Photo by Caroline Prietz

On October 18 I had the opportunity to make a presentation in the Time+Motion panel at AIGA‘s Social Studies Education Conference, held at the Maryland Institute College of Art.

The panel, moderated by Lily Maya, graphic design faculty member at MICA, included:

Transforming Programming into “Fungramming”
by De Angela L. Duff,
Assistant Professor, Multimedia Department, The University of the Arts

The Language of Motion
Jan Kubasiewicz, Professor, Dynamic Media Institute at Massachusetts College of Art and Design in Boston

and my presentation,
Understanding Interaction through People, Settings, and Scenarios

This was my first presentation at an AIGA event, and as such, I wanted to follow all the guidelines that had been set. The most important one, as you can imagine, was a 15 minute time-limit to my presentation. I followed it, but had to write, re-write, ask for feedback, re-write, and write one more time what I was going to say. Even the night before, at 1am, I was still in the lobby of the hotel touching-up on the final details (Thanks to Cady Bean-Smith for her company and support in those wee hours of the morning).

What is the best part of having done all that? Now I can share with you exactly what I said since I have a slide-per-slide script, but before moving into the presentations, I want to thank Rebecca Tegtmeyer, Marty Maxwell Lane, Cady Bean-Smith, Lauren Waugh and Caroline Prietz for all their support, fun times, photos and memories from this conference.

Click on the jump for the presentation.

Hello. (GO TO NEXT FRAME)

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Last spring, as part of NC State’s teaching assistant program, I collaborated with Santiago Piedrafita in the instruction of an undergraduate course. The experience allowed me the opportunity to plan, create, and execute a sophomore level Imaging class.

In the process, I also refined my appreciation of (GO TO NEXT FRAME)

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great pizza.

The typical student in the class has been introduced to graphic design software use in one previous semester, but no video or sound software experience.

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I argue that intro-level students can understand interaction through the exploration of three frameworks: People, Settings and Scenarios.

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In the class, each of these frameworks was explored through a particular project: a site survey, a subject study, and an activity map; with the objective of teaching students interaction as a context-based behavior of relationships in time.

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The projects responded to the course learning objectives.

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The semester began with the site survey project.

Students built panoramas by employing layering and annotation techniques to document a particular path of their daily activities. It was important for the path to be chosen from repeated patterns, since the idea was to have students question the nature of things that might be common to them.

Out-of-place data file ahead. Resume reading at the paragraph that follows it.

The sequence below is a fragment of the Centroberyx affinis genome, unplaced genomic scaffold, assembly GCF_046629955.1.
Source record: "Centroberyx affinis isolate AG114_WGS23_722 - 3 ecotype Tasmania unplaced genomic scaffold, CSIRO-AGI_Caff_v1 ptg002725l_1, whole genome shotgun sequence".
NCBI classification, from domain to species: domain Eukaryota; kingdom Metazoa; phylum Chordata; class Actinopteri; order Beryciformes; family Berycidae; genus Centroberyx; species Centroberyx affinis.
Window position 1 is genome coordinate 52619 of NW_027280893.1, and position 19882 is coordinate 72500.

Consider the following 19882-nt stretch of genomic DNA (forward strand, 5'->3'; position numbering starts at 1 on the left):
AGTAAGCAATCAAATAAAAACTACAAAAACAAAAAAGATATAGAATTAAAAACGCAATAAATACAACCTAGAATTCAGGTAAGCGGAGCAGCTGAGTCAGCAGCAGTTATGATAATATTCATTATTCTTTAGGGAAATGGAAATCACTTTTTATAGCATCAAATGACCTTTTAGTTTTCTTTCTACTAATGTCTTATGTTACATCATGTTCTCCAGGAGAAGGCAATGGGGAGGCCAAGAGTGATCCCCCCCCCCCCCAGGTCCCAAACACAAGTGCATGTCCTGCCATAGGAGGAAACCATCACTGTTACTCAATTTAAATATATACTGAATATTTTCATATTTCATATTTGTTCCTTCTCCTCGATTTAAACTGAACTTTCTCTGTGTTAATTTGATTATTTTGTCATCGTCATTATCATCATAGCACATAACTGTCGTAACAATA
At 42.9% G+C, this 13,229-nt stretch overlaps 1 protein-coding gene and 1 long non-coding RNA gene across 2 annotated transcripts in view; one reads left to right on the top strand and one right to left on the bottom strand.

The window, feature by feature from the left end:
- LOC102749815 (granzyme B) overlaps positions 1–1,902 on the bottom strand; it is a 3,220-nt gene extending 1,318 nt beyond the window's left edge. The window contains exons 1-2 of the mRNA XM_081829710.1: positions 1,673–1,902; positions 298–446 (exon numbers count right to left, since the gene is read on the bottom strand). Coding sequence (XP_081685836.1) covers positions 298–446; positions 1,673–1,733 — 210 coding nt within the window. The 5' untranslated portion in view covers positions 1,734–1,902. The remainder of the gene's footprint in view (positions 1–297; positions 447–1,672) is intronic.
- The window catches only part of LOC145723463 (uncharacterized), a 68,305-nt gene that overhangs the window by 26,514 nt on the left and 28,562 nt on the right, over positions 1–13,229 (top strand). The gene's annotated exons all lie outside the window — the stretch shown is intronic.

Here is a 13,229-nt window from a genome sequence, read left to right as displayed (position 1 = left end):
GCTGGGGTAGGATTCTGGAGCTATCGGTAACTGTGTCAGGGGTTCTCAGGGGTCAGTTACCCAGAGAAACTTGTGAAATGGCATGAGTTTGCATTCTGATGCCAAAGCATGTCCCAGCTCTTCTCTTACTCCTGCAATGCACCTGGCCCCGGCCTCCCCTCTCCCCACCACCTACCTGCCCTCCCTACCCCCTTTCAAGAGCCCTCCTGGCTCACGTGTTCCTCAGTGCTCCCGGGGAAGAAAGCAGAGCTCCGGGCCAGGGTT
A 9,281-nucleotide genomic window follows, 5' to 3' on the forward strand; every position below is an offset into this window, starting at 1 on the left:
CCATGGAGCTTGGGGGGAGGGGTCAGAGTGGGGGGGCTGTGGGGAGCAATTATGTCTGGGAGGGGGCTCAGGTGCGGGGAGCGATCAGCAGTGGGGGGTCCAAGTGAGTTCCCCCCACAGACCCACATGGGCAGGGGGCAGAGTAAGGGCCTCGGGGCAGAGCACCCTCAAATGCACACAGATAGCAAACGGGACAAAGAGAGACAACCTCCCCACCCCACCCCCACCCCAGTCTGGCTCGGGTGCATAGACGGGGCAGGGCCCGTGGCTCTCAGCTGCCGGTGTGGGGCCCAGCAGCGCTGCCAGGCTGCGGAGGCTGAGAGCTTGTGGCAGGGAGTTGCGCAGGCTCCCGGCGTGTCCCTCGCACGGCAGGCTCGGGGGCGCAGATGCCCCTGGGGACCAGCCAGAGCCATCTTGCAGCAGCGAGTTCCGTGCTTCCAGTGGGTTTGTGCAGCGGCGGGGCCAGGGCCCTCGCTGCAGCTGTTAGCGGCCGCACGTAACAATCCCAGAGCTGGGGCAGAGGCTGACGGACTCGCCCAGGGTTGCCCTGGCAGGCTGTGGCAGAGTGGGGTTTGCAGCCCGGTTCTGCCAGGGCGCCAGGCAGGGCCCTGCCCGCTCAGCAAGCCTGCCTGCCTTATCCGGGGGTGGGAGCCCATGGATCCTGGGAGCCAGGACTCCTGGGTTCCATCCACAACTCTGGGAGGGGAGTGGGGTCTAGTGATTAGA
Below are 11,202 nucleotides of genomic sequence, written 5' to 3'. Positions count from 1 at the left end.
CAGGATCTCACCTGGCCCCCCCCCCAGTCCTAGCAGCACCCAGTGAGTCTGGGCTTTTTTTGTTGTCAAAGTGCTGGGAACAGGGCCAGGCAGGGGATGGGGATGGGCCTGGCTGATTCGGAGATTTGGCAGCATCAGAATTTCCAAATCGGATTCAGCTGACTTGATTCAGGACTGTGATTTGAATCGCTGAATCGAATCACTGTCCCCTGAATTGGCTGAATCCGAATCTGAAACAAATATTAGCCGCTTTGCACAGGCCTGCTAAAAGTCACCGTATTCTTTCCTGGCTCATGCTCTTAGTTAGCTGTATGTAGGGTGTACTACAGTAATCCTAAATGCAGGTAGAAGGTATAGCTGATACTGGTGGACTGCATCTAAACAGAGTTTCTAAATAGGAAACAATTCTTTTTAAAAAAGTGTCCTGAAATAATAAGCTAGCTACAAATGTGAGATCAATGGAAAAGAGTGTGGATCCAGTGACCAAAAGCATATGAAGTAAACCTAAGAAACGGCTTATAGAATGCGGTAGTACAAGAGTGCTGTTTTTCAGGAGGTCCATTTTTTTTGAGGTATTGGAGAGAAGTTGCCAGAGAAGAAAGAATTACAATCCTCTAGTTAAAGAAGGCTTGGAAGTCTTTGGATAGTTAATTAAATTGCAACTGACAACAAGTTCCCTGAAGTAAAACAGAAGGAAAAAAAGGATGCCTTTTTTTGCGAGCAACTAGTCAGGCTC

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This student, Elizabeth Walters, used editing techniques, annotations, overlays and commentary to share her experience of a particular street. While working to create a narrative, she realized that it was inappropriate to represent the complete location. She had to think spatially: negotiating levels of importance, relevance, and personal value… to arrive to the essence of what she needed to communicate and to interject meaning to her piece. Working with/and in time and space became a challenge.

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Another student, Meghan Witzke, documented the bathrooms she frequents on a daily basis. (you would be surprised how many bathroom related panoramas there were)

Her process lead her to decontextualize the bathrooms from their locations; a decision which abstracted them so much that her message was complete lost.

As an anchoring device, a timeline structure was added, juxtaposing the visual narrative of activities, tools, and actions with a time-based organizational framework. Thinking about time became essential to the success of the piece.

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Another student, Meghan Witzke, documented the bathrooms she frequents on a daily basis. (you would be surprised how many bathroom related panoramas there were)

Her process lead her to decontextualize the bathrooms from their locations; a decision which abstracted them so much that her message was complete lost.

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As an anchoring device, a timeline structure was added, juxtaposing the visual narrative of activities, tools, and actions with a time-based organizational framework. Thinking about time became essential to the success of the piece.

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In the panoramas, students were able to establish interrelationships between objects, settings and people within their chosen environments, but most importantly, they had to visually manage time to communicate of specific meaning.